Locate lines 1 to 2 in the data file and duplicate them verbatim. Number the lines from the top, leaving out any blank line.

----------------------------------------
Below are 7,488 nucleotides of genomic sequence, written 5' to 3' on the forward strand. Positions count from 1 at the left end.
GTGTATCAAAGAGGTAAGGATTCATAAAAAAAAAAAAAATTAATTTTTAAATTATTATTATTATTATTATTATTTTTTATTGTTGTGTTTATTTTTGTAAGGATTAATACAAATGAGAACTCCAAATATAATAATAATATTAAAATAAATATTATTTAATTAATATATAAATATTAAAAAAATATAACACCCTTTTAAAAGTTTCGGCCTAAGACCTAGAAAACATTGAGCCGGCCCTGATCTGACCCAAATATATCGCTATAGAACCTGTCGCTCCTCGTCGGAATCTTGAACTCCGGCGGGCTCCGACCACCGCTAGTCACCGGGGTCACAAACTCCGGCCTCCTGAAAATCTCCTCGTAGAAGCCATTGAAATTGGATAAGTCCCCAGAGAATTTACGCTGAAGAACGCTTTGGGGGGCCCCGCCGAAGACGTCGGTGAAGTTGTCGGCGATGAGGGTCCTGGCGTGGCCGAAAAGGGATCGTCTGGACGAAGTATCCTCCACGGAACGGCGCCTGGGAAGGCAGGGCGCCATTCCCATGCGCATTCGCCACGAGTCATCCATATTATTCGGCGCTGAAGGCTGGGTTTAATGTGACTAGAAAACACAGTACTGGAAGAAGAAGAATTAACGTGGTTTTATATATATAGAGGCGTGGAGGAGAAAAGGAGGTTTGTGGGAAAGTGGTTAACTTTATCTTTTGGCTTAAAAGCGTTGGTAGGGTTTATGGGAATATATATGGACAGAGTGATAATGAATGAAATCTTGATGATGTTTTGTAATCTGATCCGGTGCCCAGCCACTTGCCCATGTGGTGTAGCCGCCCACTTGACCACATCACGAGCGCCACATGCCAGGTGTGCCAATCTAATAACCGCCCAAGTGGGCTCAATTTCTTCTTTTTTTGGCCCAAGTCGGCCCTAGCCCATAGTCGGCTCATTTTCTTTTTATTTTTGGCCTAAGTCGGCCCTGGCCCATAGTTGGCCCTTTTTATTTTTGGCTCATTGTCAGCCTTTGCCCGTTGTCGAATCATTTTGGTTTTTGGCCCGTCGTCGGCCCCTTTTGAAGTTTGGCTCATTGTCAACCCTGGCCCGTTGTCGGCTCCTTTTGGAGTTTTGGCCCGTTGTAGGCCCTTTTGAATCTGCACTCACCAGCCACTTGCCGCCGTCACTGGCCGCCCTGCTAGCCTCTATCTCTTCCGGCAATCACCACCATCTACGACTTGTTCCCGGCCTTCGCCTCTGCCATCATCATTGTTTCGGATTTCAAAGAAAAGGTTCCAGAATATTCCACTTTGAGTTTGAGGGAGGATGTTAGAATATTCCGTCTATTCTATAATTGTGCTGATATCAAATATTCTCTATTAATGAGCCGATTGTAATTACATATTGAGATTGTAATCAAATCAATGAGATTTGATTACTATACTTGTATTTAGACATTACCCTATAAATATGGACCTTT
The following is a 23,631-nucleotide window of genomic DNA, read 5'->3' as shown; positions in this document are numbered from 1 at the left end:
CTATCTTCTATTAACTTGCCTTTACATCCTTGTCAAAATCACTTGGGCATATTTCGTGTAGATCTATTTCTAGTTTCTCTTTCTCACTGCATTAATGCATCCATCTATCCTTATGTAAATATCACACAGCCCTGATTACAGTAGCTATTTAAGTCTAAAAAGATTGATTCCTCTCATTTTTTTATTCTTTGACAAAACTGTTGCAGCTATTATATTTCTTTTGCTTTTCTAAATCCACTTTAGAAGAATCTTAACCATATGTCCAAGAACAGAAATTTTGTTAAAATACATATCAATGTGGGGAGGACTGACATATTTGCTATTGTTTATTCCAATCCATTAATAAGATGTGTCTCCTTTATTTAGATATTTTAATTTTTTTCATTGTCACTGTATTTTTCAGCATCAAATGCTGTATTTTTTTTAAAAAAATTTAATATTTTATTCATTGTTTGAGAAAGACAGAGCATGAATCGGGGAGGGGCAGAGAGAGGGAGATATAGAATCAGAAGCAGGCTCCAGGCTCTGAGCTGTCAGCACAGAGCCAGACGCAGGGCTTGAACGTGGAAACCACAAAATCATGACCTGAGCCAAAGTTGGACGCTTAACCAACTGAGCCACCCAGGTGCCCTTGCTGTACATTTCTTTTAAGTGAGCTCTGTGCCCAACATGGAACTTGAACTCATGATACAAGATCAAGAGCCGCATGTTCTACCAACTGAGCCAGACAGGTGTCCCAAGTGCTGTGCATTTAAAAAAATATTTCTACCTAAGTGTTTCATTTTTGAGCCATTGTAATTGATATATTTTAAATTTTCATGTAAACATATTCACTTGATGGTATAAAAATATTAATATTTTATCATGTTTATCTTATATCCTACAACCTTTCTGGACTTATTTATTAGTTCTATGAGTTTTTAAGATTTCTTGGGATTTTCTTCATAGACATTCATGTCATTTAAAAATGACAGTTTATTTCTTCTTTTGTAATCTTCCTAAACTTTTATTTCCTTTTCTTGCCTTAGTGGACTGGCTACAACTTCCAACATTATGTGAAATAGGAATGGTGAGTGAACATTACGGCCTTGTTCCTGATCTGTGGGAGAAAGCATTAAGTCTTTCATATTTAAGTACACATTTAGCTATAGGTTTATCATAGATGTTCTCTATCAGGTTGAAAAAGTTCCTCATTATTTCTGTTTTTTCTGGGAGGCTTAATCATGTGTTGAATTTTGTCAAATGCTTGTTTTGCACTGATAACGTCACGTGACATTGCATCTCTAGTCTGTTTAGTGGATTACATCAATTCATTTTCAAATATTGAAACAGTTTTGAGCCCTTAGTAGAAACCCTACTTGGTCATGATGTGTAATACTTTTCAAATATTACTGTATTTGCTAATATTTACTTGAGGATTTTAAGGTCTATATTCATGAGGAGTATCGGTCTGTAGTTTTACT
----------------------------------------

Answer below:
Below are 7,488 nucleotides of genomic sequence, written 5' to 3' on the forward strand. Positions count from 1 at the left end.
GTGTATCAAAGAGGTAAGGATTCATAAAAAAAAAAAAAATTAATTTTTAAATTATTATTATTATTATTATTATTTTTTATTGTTGTGTTTATTTTTGTAAGGATTAATACAAATGAGAACTCCAAATATAATAATAATATTAAAATAAATATTATTTAATTAATATATAAATATTAAAAAAATATAACACCCTTTTAAAAGTTTCGGCCTAAGACCTAGAAAACATTGAGCCGGCCCTGATCTGACCCAAATATATCGCTATAGAACCTGTCGCTCCTCGTCGGAATCTTGAACTCCGGCGGGCTCCGACCACCGCTAGTCACCGGGGTCACAAACTCCGGCCTCCTGAAAATCTCCTCGTAGAAGCCATTGAAATTGGATAAGTCCCCAGAGAATTTACGCTGAAGAACGCTTTGGGGGGCCCCGCCGAAGACGTCGGTGAAGTTGTCGGCGATGAGGGTCCTGGCGTGGCCGAAAAGGGATCGTCTGGACGAAGTATCCTCCACGGAACGGCGCCTGGGAAGGCAGGGCGCCATTCCCATGCGCATTCGCCACGAGTCATCCATATTATTCGGCGCTGAAGGCTGGGTTTAATGTGACTAGAAAACACAGTACTGGAAGAAGAAGAATTAACGTGGTTTTATATATATAGAGGCGTGGAGGAGAAAAGGAGGTTTGTGGGAAAGTGGTTAACTTTATCTTTTGGCTTAAAAGCGTTGGTAGGGTTTATGGGAATATATATGGACAGAGTGATAATGAATGAAATCTTGATGATGTTTTGTAATCTGATCCGGTGCCCAGCCACTTGCCCATGTGGTGTAGCCGCCCACTTGACCACATCACGAGCGCCACATGCCAGGTGTGCCAATCTAATAACCGCCCAAGTGGGCTCAATTTCTTCTTTTTTTGGCCCAAGTCGGCCCTAGCCCATAGTCGGCTCATTTTCTTTTTATTTTTGGCCTAAGTCGGCCCTGGCCCATAGTTGGCCCTTTTTATTTTTGGCTCATTGTCAGCCTTTGCCCGTTGTCGAATCATTTTGGTTTTTGGCCCGTCGTCGGCCCCTTTTGAAGTTTGGCTCATTGTCAACCCTGGCCCGTTGTCGGCTCCTTTTGGAGTTTTGGCCCGTTGTAGGCCCTTTTGAATCTGCACTCACCAGCCACTTGCCGCCGTCACTGGCCGCCCTGCTAGCCTCTATCTCTTCCGGCAATCACCACCATCTACGACTTGTTCCCGGCCTTCGCCTCTGCCATCATCATTGTTTCGGATTTCAAAGAAAAGGTTCCAGAATATTCCACTTTGAGTTTGAGGGAGGATGTTAGAATATTCCGTCTATTCTATAATTGTGCTGATATCAAATATTCTCTATTAATGAGCCGATTGTAATTACATATTGAGATTGTAATCAAATCAATGAGATTTGATTACTATACTTGTATTTAGACATTACCCTATAAATATGGACCTTT